Legal Executions in the Western Territories, 1847-1911, is a wonderful encyclopedic reference—a must for libraries and scholars interested in the Old West.
R. Michael Wilson offers a treasure trove of detailed information for dedicated aficionados of Western Americana—and those who are immune to the sticker shock price of $95 for a 222-page paperback. The tome really is worth the price.
Here, properly annotated and indexed, are most of the case histories of legal executions during the frontier periods of the Western states. You won’t find entries for California, Texas or Hawaii, since they were never federal territories before statehood.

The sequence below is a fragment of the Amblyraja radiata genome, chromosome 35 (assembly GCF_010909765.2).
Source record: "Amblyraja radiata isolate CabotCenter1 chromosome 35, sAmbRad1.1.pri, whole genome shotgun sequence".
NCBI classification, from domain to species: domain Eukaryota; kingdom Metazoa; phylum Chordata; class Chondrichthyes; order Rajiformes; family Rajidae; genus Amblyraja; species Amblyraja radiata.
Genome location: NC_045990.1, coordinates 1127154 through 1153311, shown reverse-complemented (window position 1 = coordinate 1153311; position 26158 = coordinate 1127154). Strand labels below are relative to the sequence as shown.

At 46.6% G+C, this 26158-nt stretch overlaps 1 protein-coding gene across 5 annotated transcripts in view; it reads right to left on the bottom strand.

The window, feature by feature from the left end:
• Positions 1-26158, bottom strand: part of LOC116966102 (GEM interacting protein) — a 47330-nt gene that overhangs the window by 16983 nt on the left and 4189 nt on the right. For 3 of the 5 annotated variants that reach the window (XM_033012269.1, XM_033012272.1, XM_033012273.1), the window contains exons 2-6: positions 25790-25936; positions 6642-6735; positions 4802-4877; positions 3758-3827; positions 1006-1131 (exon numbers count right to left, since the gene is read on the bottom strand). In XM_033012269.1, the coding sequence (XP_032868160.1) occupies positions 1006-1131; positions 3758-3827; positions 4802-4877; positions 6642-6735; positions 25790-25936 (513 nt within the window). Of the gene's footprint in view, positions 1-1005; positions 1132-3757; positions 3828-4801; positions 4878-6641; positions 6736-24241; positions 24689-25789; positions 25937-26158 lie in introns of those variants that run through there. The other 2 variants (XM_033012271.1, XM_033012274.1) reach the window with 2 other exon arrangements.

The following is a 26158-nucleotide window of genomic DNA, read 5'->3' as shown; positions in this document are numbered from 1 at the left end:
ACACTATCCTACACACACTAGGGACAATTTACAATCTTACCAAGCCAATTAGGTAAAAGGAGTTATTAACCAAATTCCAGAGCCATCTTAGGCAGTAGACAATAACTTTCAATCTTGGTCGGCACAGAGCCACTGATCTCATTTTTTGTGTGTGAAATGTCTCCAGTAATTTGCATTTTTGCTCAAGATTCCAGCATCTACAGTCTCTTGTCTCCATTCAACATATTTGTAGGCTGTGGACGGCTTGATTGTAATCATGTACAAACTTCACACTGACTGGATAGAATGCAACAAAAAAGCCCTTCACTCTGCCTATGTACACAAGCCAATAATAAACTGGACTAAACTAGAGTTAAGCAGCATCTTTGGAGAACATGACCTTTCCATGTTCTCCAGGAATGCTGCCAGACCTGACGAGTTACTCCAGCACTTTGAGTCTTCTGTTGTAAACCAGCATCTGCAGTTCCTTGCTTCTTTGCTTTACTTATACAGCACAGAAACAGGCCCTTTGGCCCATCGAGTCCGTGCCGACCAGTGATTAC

Vigilante justice—or “Judge Lynch”—does not qualify for inclusion. Most executions were by hanging; some, by firing squads. Yet you will read about John D. Lee, the Mormon’s belated (1877) scapegoat for the 1857 Mountain Meadows Massacre, and Thomas E. Ketchum, the Texas badman whose bungled hanging ended in his decapitation. Ketchum was hanged for “assault upon a railroad train with intent to commit a felony,” proving that even crimes against property could earn one a death sentence. These facts and more are all enclosed in this ample collection of Old West history.